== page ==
In percentage point terms, the fall in the young-age dependency ratio for the EU-28 between 1965 and 2015 more than cancelled out an increase in the old-age dependency ratio. Most of the G20 members displayed a similar pattern, with two exceptions: in Japan the increase in the old-age dependency ratio exceeded the fall in the young-age dependency ratio; in Saudi Arabia both young and old-age dependency ratios were lower in 2015 than in 1965, reflecting a large increase in the size of its working-age population.
Figure 5: Young-age dependency ratio, 1965, 2015 and 2065
(population aged 0-14 as a percentage of the population aged 15-64)
Source: Eurostat (demo_pjanind) and (proj_15npms) and the United Nations Department of Economic and Social Affairs (World Population Prospects: the 2017 Revision)

With relatively low fertility rates the young-age dependency ratio is projected to be lower in 2065 than it was in 2015 in several G20 members, dropping by more than 10 points in India, Mexico, South Africa, Indonesia, Turkey, Saudi Arabia and Argentina. Projected increases for this ratio are relatively small among G20 members, peaking at 6.6 points in South Korea. In the EU-28, the young-age dependency ratio is projected to increase from 23.8 % in 2015 to 26.7 % by 2065, but will remain well below the world average of 32.4 %, as it will in all G20 members.

Old-age dependency ratios are projected to continue to rise in all G20 members, suggesting that there will be an increasing need to provide for social expenditure related to population ageing (for example, for pensions, healthcare and long-term care). The EU-28’s old-age dependency ratio is projected to increase from 28.8 % in 2015 to 51.4 % by 2065, when it is projected to be 21.8 points above the world average, but considerably lower than in South Korea (76.0 %) or Japan (71.1 %).
Figure 6: Old-age dependency ratio, 1965, 2015 and 2065
(population aged 65 or more as a percentage of the population aged 15-64)
Source: Eurostat (demo_pjanind) and (proj_15npms) and the United Nations Department of Economic and Social Affairs (World Population Prospects: the 2017 Revision)

Population change

There are two distinct components of population change: the natural change that results from the difference between the number of live births and the number of deaths; and the net effect of migration, in other words, the balance between people coming into and people leaving a territory. Since many countries do not have accurate figures on immigration and emigration, net migration may be estimated as the difference between the total population change and the natural population change.

The crude birth rate in the EU-28 in 2015 was among the lowest across the G20 members

In 2015, the crude birth rate (the ratio of the number of live births to the population) for the EU-28 was slightly lower than in 2005; this rate remained among the lowest recorded across the G20 members, with only South Korea and Japan recording lower birth rates. By contrast, crude birth rates in South Africa and Saudi Arabia were around double the average rate for the EU-28.
Figure 7: Crude birth rate, 2005 and 2015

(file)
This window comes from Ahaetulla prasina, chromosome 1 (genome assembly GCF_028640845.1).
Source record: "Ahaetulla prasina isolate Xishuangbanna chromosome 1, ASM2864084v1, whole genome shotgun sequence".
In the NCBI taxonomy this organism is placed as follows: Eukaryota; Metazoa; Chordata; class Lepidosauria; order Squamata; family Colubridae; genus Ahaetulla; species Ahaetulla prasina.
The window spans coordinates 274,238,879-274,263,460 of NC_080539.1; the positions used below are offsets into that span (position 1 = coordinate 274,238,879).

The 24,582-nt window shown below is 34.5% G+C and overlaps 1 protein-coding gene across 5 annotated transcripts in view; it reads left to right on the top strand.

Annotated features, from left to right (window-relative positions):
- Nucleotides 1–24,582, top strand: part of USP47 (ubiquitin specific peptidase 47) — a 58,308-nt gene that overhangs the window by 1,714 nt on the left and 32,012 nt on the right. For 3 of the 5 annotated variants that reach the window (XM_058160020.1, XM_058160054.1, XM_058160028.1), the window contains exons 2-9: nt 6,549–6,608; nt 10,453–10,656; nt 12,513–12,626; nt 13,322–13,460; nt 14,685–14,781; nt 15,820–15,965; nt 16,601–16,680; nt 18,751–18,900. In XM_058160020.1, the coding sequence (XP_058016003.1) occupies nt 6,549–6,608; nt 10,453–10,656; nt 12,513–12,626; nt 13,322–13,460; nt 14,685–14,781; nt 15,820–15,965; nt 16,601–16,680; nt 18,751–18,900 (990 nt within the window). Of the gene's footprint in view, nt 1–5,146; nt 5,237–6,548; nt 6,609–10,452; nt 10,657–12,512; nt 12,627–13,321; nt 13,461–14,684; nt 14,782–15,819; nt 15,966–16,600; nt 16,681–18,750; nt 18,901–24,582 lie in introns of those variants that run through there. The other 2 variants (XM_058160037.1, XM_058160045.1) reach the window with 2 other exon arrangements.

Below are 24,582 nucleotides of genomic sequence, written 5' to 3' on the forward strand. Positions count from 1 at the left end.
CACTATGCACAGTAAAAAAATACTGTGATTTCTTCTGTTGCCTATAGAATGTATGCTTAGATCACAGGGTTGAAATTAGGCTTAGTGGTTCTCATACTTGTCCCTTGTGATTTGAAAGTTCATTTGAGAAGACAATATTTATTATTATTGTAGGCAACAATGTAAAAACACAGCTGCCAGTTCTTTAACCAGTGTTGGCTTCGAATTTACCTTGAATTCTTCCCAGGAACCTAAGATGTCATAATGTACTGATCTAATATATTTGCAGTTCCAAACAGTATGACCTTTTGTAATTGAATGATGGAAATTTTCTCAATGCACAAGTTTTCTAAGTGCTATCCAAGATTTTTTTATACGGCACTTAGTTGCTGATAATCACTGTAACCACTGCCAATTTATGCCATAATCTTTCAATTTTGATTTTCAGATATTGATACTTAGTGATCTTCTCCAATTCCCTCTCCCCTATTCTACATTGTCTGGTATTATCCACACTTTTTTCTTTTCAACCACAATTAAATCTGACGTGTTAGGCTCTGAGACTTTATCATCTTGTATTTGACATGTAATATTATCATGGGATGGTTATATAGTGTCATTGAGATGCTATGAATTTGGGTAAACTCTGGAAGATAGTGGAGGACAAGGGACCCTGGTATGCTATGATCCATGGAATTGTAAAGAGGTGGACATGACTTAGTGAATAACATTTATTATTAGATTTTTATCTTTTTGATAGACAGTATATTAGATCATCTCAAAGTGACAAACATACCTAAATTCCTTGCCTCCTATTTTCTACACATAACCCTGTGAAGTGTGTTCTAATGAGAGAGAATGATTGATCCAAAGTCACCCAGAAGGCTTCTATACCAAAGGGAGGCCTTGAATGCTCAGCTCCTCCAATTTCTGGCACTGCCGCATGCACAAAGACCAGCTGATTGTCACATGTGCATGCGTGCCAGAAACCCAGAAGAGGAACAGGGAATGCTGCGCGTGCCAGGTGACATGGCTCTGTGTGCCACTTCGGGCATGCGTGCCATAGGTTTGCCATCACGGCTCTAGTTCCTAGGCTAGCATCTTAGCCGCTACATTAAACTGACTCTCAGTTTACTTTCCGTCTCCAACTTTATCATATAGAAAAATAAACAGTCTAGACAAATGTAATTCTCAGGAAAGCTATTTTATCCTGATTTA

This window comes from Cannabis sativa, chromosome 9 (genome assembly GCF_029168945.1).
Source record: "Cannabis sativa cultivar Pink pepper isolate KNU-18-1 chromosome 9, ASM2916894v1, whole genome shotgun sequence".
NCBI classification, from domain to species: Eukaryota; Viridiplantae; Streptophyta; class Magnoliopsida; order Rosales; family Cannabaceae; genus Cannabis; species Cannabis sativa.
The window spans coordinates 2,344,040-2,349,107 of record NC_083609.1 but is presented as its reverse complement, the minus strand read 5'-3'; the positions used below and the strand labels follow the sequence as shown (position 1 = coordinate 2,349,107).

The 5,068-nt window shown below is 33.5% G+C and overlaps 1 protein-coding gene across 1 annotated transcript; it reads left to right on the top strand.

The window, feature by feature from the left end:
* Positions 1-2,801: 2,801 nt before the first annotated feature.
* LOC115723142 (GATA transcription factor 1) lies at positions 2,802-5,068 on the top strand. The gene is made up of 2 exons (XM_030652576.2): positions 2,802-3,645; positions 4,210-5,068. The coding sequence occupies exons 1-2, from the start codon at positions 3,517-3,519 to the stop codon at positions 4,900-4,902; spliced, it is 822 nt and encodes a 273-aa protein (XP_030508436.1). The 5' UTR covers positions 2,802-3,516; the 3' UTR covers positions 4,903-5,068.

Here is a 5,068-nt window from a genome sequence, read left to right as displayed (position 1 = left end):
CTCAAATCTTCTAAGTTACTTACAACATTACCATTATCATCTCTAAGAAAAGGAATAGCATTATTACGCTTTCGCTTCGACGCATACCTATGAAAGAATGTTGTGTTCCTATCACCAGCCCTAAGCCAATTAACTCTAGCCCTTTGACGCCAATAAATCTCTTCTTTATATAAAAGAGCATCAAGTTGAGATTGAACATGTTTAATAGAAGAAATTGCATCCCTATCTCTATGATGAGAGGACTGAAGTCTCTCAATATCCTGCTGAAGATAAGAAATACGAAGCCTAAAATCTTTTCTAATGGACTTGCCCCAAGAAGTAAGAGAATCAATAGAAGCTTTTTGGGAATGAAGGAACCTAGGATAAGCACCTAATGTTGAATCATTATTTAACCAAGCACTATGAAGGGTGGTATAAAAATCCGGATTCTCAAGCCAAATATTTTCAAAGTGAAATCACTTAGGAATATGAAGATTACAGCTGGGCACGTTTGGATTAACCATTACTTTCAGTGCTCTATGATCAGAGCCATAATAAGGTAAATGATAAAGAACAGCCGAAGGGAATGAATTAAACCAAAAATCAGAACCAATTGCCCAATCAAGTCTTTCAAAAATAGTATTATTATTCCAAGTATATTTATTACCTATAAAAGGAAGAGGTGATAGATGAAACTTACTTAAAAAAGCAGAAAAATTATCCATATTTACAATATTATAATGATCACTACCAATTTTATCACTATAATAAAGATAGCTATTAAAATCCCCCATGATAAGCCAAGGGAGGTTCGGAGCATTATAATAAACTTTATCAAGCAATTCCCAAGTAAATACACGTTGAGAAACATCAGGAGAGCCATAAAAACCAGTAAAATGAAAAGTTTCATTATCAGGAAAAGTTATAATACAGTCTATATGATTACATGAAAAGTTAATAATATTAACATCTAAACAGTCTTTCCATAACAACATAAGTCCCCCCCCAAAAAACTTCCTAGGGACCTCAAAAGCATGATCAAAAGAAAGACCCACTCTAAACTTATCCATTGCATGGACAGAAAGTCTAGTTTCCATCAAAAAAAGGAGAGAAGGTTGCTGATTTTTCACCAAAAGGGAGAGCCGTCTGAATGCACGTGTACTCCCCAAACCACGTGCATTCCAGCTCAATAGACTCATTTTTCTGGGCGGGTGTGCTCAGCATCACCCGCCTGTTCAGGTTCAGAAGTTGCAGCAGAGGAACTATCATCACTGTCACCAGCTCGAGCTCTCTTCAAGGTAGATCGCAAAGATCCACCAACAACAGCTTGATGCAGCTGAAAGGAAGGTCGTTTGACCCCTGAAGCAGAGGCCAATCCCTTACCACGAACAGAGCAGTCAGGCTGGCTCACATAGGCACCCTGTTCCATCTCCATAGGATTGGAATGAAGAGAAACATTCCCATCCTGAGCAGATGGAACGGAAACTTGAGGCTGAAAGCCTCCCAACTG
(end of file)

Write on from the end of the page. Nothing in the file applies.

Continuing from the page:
(per 1 000 population)
Source: Eurostat (demo_gind) and the World Bank (World Development Indicators)

The highest crude death rates (the ratio of the number of deaths to the population) in 2015 were recorded in Russia, the EU-28, South Africa and Japan; in the case of South Africa this reflected in part an HIV/AIDS epidemic which has resulted in a large number of deaths among relatively young persons, such that that the difference between crude birth and death rates in South Africa was slightly below the world average despite the above average birth rate.

When the death rate exceeds the birth rate there is negative natural population change; this situation was experienced in Japan in 2015. The reverse situation, natural population growth — due to a higher birth rate — was observed for all of the remaining G20 members (see Figure 8) with the largest differences recorded in Saudi Arabia, Mexico, Indonesia, India, South Africa and Turkey.
Figure 8: Natural population change, 2015
(per 1 000 population)
Source: Eurostat (demo_gind) and the World Bank (World Development Indicators)

The level of net migration is the difference between the number of immigrants and the number of emigrants during a period of time; a positive value represents more people entering the country than leaving it.

The net migration rate compares the level of net migration with the overall size of the population. Between 2010 and 2015, four G20 members — Indonesia, Mexico, India and China — recorded negative net migration rates (see Figure 9), while Brazil recorded a balanced situation, as immigration and emigration were broadly equal. On the other hand, all other G20 members including the EU-28 experienced positive net migration, with particularly high net migration rates in Turkey, Canada, Australia and Saudi Arabia. This situation was somewhat different to that observed five years earlier, between 2005 and 2010, as during that period seven G20 members had experienced negative net migration, including Turkey which in the most recent five year period had one of the highest rates of positive net migration (in part, fuelled by the crisis in Syria).
Figure 9: Net migration rate, 2005-2010 and 2010-2015
(per 1 000 population)
Source: the United Nations Department of Economic and Social Affairs (World Population Prospects: the 2017 Revision)

Asylum